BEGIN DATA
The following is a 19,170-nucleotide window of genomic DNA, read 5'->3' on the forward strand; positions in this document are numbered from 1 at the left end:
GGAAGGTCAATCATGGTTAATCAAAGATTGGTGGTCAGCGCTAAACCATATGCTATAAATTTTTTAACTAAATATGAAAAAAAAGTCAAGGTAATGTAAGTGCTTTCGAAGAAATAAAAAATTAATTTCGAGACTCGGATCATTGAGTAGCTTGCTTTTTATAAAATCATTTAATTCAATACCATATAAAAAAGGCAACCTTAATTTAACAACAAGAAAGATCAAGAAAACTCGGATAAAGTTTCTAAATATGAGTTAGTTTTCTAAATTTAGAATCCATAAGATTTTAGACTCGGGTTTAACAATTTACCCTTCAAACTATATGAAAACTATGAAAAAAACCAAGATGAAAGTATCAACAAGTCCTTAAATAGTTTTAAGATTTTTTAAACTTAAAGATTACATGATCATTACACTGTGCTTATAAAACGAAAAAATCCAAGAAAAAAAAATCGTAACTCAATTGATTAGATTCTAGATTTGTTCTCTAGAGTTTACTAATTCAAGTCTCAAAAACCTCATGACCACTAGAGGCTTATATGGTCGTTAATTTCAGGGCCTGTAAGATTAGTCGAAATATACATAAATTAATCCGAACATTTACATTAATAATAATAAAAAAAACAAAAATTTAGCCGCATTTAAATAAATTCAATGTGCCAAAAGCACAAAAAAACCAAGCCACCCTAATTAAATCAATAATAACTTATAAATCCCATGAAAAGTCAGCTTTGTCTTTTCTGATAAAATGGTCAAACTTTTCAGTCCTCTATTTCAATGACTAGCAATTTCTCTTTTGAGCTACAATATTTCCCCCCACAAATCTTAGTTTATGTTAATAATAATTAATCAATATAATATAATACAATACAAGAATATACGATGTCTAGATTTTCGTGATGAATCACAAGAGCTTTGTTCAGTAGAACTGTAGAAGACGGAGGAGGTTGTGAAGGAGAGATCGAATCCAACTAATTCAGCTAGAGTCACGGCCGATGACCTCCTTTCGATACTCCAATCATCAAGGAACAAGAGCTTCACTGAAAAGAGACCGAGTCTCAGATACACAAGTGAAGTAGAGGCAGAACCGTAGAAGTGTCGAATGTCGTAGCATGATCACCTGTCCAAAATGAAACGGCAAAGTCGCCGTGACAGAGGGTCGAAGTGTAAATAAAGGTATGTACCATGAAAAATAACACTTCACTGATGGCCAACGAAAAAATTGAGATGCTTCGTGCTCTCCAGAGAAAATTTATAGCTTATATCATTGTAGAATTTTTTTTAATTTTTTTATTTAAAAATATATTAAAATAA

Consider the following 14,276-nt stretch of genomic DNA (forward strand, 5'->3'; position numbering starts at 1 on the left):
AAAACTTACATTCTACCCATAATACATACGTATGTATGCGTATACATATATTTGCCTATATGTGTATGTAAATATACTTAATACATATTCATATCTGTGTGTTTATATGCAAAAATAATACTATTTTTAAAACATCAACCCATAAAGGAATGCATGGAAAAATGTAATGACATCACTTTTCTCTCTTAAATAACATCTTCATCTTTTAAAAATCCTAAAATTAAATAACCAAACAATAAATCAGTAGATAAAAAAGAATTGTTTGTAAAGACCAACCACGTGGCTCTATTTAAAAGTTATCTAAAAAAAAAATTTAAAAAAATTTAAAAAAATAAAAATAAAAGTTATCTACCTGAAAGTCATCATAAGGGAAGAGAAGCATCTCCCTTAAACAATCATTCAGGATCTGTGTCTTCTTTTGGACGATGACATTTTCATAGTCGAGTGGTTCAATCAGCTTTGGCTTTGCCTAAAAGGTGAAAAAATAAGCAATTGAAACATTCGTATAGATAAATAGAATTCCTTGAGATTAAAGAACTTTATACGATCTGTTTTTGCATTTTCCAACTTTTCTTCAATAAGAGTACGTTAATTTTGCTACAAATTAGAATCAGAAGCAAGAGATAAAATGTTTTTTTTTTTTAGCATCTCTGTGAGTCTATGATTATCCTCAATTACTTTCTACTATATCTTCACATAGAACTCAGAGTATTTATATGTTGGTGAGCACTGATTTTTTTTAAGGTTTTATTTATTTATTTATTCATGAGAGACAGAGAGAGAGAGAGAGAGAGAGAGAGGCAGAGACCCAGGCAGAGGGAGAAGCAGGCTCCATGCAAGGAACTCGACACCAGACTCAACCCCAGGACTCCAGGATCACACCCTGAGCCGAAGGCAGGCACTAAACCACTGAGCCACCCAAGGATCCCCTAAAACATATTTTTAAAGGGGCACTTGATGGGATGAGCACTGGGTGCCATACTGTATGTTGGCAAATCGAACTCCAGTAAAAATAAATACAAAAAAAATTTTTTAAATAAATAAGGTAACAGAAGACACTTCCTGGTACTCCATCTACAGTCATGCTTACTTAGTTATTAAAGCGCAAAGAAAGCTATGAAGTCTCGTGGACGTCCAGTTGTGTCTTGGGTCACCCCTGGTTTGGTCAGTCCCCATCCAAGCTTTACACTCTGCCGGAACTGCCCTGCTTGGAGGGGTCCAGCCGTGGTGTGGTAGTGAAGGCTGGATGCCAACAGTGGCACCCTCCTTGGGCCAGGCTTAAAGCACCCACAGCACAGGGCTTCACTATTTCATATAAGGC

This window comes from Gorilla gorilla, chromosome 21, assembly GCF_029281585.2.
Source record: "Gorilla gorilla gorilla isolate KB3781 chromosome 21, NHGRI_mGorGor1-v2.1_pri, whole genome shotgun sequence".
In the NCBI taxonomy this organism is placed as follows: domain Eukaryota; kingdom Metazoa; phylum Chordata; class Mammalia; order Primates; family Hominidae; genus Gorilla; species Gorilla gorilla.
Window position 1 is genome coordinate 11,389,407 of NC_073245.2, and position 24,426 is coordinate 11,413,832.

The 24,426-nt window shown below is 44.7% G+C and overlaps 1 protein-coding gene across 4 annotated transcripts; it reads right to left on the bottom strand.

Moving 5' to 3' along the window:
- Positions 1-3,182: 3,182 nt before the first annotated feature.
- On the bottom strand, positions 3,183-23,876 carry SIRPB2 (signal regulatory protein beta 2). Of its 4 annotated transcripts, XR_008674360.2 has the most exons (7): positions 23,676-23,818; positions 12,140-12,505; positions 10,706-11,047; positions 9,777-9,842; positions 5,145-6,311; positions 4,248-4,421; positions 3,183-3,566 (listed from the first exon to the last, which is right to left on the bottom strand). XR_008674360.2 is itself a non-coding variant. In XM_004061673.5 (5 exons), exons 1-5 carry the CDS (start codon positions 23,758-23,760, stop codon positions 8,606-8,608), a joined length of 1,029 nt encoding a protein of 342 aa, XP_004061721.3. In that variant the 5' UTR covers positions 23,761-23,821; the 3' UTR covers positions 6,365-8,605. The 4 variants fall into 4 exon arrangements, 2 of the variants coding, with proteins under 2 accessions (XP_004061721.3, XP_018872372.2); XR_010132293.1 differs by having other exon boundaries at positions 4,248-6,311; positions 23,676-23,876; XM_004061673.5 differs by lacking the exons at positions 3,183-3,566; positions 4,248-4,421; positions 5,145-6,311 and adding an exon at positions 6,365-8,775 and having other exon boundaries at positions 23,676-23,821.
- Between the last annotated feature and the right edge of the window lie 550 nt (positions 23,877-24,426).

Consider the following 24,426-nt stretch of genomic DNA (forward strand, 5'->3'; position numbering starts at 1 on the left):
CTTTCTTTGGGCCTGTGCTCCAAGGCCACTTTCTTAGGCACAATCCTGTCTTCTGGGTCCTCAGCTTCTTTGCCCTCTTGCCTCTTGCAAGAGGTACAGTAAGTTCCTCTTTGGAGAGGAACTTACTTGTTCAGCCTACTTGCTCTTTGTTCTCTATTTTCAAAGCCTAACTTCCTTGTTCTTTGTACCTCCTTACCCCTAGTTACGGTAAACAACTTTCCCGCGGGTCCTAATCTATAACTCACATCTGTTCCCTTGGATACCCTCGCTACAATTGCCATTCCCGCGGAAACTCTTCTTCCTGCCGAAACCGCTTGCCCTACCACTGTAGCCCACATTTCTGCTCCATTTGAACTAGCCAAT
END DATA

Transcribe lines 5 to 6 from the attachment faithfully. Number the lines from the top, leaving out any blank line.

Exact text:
This window comes from Gorilla gorilla, chromosome 21, assembly GCF_029281585.2.
Source record: "Gorilla gorilla gorilla isolate KB3781 chromosome 21, NHGRI_mGorGor1-v2.1_pri, whole genome shotgun sequence".